While studies show that mobile bill pay adoption is increasing, this adoption is less than stellar. Lack of mobile bill pay adoption is a missed opportunity for financial institutions to gain and retain more customers, because once consumers leverages their bank or credit union's bill pay services, the likelihood that they will stay a customer goes from 87% to 97%. Additionally, mobile bill pay users tend to have higher account balances and expedited payment options create additional fee revenue for the institution.
By 2018, AlixPartners anticipates that 37% of all bill payments will be made through the mobile channel, exceeding all other channels, so banks must adopt new bill pay technologies to stay competitive and move more customers to the mobile channel.
The challenge is that many customers have the perception that mobile bill pay is not secure and/or it's too cumbersome to use. While this still hinders some customers' adoption of their bank or credit union's mobile bill pay offerings, in reality, today's technology has made mobile bill pay more secure and easier than ever before.
The top reason that customers are hesitant to use their smartphones for any form of mobile banking is the perceived security risk associated with mobile devices. However, most mobile banking security breaches occur due to the lack of security measures taken by the user, rather than the security of the application.
For example, most PC users would be hesitant to open an unknown link, but these same users would not take similar precautions on their phone or tablet. These careless activities create more opportunities for hackers to infiltrate users' accounts than the application itself, as today's sophisticated mobile banking software and security technology makes the mobile channel much safer than online.
Most smartphones require a PIN number, unique code or even a fingerprint to access the device, and even if a smartphone is lost or stolen, several apps exist today that allow the owner to essentially wipe the device of all data. Additionally, many smartphones have geolocation capabilities and when a bank or credit union detects that the phone is in an unusual location, they deny access to the account info until the user is prompted for additional authentication information.
Another consumer perception is that mobile bill pay is too complicated. A wealth of mobile bill pay technologies exist in today's market, however, several mobile bill pay apps require the user to enter the biller information using the keyboard on their phone, which is an even greater inconvenience than entering the biller information using a computer keyboard. The biggest barrier to bill pay adoption is this perceived inconvenience of setting up a payee, so to eliminate this barrier, today's financial institutions must explore innovative technologies that replace the keyboard.
For example, advancements in smartphone and mobile bill pay technology now allows customers to pay any bill with the simple snap of a photo, making payee setup incredibly simple and convenient. Not only are most customers already comfortable with this type of technology, but it eliminates the payee setup process, which particularly appeals to non-bill pay users.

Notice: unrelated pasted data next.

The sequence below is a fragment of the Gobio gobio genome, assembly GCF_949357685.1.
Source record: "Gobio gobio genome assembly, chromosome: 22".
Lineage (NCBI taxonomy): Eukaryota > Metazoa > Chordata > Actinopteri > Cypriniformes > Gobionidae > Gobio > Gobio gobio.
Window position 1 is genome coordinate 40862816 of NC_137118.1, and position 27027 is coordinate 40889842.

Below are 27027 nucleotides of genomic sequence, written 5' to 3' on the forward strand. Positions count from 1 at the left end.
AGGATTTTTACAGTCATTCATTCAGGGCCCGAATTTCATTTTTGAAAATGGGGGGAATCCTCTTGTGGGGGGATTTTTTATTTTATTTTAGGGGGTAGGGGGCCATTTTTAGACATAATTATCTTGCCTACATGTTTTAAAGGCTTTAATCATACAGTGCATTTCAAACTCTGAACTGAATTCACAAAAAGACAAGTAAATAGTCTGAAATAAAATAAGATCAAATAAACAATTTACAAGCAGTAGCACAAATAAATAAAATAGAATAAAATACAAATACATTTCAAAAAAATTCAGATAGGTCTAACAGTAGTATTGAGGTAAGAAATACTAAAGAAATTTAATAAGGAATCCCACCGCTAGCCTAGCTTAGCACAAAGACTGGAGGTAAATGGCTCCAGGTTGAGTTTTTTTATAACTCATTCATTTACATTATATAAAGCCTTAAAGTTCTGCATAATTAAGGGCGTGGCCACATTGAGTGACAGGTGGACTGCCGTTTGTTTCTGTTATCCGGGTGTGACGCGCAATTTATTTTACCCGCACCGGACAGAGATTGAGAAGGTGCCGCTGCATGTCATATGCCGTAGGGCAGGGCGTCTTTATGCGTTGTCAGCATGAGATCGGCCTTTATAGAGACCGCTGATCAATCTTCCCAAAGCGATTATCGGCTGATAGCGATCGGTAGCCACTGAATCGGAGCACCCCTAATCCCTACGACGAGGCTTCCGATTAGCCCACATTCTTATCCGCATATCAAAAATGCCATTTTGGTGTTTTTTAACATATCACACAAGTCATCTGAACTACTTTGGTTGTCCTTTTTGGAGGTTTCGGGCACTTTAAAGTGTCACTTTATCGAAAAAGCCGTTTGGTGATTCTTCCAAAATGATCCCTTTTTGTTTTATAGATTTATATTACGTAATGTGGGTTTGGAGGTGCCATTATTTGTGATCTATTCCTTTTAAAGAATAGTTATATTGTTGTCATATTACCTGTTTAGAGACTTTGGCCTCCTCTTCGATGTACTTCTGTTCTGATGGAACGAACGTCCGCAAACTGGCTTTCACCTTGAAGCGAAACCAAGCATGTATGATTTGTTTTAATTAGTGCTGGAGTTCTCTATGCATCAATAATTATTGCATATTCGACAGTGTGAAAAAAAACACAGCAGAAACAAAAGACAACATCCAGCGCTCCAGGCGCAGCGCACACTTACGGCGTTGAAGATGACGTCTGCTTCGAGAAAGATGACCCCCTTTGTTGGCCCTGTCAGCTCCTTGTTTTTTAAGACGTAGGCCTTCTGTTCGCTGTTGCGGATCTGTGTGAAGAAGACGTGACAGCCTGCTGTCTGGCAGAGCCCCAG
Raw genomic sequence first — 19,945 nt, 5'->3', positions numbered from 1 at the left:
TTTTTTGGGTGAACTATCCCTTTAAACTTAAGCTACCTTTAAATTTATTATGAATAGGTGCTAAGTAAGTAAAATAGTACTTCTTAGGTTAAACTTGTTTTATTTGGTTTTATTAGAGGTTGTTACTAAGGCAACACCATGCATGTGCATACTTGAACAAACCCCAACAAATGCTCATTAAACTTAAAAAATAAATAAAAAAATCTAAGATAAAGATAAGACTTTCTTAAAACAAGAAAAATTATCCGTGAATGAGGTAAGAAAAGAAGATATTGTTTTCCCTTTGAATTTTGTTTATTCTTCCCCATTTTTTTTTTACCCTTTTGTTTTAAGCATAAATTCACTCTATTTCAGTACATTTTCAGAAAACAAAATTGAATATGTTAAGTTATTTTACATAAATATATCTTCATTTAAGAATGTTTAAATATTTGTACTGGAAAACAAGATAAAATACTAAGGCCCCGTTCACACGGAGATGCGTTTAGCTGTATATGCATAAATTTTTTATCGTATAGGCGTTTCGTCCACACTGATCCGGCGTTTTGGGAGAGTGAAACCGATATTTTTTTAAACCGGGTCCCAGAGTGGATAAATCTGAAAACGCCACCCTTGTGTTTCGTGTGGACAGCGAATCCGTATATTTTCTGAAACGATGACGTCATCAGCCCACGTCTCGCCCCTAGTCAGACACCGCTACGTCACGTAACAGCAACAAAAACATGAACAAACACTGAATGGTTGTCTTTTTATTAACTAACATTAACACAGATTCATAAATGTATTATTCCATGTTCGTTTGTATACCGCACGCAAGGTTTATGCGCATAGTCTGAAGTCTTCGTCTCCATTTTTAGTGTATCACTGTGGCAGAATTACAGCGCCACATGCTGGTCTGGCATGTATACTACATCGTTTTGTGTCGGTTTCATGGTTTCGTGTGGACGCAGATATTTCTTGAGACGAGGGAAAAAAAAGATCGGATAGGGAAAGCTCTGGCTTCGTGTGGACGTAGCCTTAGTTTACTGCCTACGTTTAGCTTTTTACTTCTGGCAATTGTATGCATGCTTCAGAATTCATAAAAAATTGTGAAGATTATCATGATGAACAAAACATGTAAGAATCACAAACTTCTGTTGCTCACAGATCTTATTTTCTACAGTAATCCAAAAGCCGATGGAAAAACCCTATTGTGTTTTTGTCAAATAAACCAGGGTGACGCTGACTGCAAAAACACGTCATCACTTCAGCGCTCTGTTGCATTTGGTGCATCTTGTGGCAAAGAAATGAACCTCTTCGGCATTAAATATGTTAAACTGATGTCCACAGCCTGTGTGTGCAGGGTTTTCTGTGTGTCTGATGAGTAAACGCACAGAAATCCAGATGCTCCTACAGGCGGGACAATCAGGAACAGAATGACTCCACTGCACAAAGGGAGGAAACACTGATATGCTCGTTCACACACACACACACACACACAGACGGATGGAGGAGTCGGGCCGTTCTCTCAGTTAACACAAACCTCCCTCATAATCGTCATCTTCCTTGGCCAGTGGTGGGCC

Lastly, some customers are just uncomfortable with the thought of mobile bill pay because they have grown accustomed to paying their bills by mailing a check, calling on the phone or walking in to a place of business. Some customers even argue that mobile bill pay is unreliable, because if they pay bill with their phone — particularly when using their camera — how do they know that the payment will be processed?
Advancements in high-performing optimal character recognition technology guarantee higher automated read rates than ever before. When there is an automated read, the user can have real-time assurance that the payment has been processed.
In fact, using a smartphone camera to pay a bill actually has a higher read rate than using a smartphone camera to deposit a check. Mobile remote deposit capture is now generally accepted as a reliable way to deposit a check, and studies show that image acceptance rates for mobile photo bill pay is actually higher than mobile RDC. While it seems like a bill would be a more difficult image to successfully capture and read, checks tend to have higher failure rates primarily due to image quality thresholds for Federal Reserve check processing.
While these common misconceptions are hindering mobile bill pay adoption, it is also due to the lack of simple, convenient mobile bill pay technologies that financial institutions offer their customers. To remain competitive and attract and retain customers, banks and credit unions should partner with innovative technology vendors that deliver an easy bill pay experience for more positive results.
First and foremost, the key to successful mobile bill pay technology is simplicity. If today's institutions do not leverage unique applications that simplify the bill pay process on the mobile channel, customers will continue to be hesitant to embrace the mobile channel to pay their bills and will look for non-traditional providers who are stepping in to provide these services.
Bill Shepp is a vice president at Allied Payment Network.